Prince estate and Queen seek to block Trump using their songs – In more news on Trump’s use of music, more musical acts have criticised the US president for using their songs without permission. Yesterday, The Independent reported that Queen is “seeking to block Trump from using ‘We Will Rock You’ in a campaign ad”. Earlier in the week, Trump had shared a video which used the Queen song in its entirety alongside photos from past campaign rallies. “Queen did not agree to the use of the song,” a band representative commented, adding that “the band’s music publishers are removing it”. The following day, the estate for Prince blasted Trump for playing the song ‘Purple Rain’ during a rally in Minneapolis on Thursday (October 10). “President Trump played Prince’s ‘Purple Rain’ tonight at a campaign event in Minneapolis despite confirming a year ago that the campaign would not use Prince’s music,” the Prince Estate wrote on Twitter (including a screenshot of a letter from Jones Day on behalf of Trump’s campaign). “The Prince Estate will never give permission to President Trump to use Prince’s songs.” Of course, this is not the first time that Trump has been urged by major music acts not to use their songs. The Rolling Stones have sent numerous letters asking for their music to not be played at Trump events, yet their song ‘You Can’t Always Get What You Want’ remains on the track-list at the end of nearly all Trump campaign speeches. Furthermore, Steven Tyler, the frontman of Aerosmith, sent a cease-and-desist letter to Trump demanding that he stop using the rock band’s songs at his political rallies (claiming use of the music “falsely implies that Tyler endorses his campaign and/or his presidency”). It appears that, to date, such enforcement letters or social media messages do little to stop Trump’s use of songs at campaign rallies. If he has a change of heart, though, Trump presumably has the option to use the ‘Ode to Trump’ song that featured in the 2016 campaign. (TJL)

Another food company expands into health-conscious brands – Hometown Foods, a Chicago-based which owns the famous Pillsbury brand, has added two organic baking brands to its portfolio. It has acquired Arrowhead Mills and SunSpire for $15 million from Hain Celestial Group. The purchase was motivated by a desire to capitalise on healthy living trends and further diversify the company’s portfolio. (BD)

Elon Musk assures NASA that SpaceX IP is free of charge – During a meeting between SpaceX CEO, Elon Musk, and NASA administrator Jim Bridenstine at SpaceX’s HQ, Musk reiterated that NASA was free to share the IP developed between the two. “I want to be clear: NASA can share all of our IP with anyone that NASA wants,” Musk said. The enigmatic CEO claimed that the IP was to distributed as NASA saw fit, with Bridenstine noting that in the interest of the nation, NASA would still be conscious of limits to how the IP is shared. (JW)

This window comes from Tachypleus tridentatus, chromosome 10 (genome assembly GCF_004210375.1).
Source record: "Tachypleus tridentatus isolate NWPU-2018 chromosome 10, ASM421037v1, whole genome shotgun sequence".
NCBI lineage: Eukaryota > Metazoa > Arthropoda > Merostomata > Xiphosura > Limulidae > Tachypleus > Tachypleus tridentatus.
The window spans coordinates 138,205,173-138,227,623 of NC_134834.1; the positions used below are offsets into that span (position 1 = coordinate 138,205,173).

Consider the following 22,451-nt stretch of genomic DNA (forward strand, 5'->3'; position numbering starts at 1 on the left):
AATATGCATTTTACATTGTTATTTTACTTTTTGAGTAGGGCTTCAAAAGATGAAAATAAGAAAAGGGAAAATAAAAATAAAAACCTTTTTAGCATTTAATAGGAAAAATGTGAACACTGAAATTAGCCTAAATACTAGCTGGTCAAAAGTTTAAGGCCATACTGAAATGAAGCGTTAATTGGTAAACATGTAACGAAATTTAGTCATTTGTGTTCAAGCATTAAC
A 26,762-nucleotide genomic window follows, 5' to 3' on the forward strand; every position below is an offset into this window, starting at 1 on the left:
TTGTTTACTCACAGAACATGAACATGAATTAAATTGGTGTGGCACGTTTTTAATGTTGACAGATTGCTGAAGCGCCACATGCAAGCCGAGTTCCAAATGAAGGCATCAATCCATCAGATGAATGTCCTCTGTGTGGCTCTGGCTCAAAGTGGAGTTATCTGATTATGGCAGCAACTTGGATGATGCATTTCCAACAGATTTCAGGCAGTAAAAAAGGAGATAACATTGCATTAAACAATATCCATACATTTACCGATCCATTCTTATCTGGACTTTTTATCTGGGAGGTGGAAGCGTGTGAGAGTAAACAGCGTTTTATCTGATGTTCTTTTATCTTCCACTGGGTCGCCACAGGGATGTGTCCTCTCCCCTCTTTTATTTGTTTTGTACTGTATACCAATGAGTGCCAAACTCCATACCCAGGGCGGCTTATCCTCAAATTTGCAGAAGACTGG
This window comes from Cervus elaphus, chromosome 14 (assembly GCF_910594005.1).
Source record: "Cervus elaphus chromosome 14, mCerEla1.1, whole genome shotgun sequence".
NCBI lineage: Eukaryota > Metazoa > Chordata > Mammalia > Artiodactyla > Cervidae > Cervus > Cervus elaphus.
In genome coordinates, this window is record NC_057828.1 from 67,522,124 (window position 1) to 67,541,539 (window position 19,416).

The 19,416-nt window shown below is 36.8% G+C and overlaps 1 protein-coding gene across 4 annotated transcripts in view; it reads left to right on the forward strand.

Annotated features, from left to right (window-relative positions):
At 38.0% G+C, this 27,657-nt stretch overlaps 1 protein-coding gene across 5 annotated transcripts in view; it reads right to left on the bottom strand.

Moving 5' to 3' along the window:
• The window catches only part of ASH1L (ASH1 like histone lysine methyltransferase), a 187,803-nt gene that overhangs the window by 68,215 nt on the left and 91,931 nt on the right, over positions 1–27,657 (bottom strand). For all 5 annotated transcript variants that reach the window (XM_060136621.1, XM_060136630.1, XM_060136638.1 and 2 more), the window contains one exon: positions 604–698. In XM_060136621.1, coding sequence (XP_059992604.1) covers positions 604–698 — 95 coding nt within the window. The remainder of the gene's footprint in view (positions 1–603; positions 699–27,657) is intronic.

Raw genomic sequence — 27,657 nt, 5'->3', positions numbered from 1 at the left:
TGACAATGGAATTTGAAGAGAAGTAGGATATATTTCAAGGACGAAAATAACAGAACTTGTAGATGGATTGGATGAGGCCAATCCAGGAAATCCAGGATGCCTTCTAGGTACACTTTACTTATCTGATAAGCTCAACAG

Legal radar:

Riot Games faces off against Riot Squad – Popular videogame developer Riot Games has filed a lawsuit against esports organisation Riot Squad. Riot Games is the developer of League of Legends, one of the most played esports games in the world. According to Polygon, Riot Games alleges that the management of Riot Squad “hopes and intends that by its use of the Riot brand name, consumers will mistakenly believe that its esports organisation is in some manner associated with, sponsored or endorsed by, or otherwise affiliated with Riot and its hugely popular products and services”. One specific example of ire in the lawsuit is Riot Squad’s prominent use of the term ‘Riot’ on the team’s marketing and merchandise. It is worth noting, though, that Riot Squad does not own a League of Legends team. (TJL)

Bookmaker faces invalidation in Russia – A Russian bookmaker is reportedly facing a fight with the Russian IP Office (Rospatent) to retain its registered trademark rights. According to local media,  Darina Denisova, president of the Bookmakers Self-Regulatory Organization (SRO), had filed a legal challenge to a Rospatent ruling that invalidated the OLIMP trademark registration of Russian-licensed bookmaker Olympus. The invaliation was requested by the Russian Olympic Committee (ROC), which argued that the OLIMP trademark infringed on the International Olympic Committee’s IP. (TJL)

Clash of the condiments: Duke’s Mayonnaise claims infringement – Duke’s mayonnaise owners, Sauer Brands Inc, has filed a federal lawsuit accusing Duke Food of trademark infringement. The problem stems back to the origin of the Duke’s brand. Eugenia Duke created the condiment from her sandwich shop in South Carolina in 1917. In the 20s, she sold both the mayonnaise business to the Sauer family and the sandwich shop to another buyer. Since then, the complaint argues that Duke Foods has maintained the small sandwich business in South Carolina. Now that the sandwich company is expanding into condiments available regionally and nationally with a new logo, Duke’s has chosen to act. Duke Food claims that they began these activities in 2006 and that it is only now a problem due to the C.F. Sauer Company being sold off to private equity firm Falfurrias Capital Partners. (JW)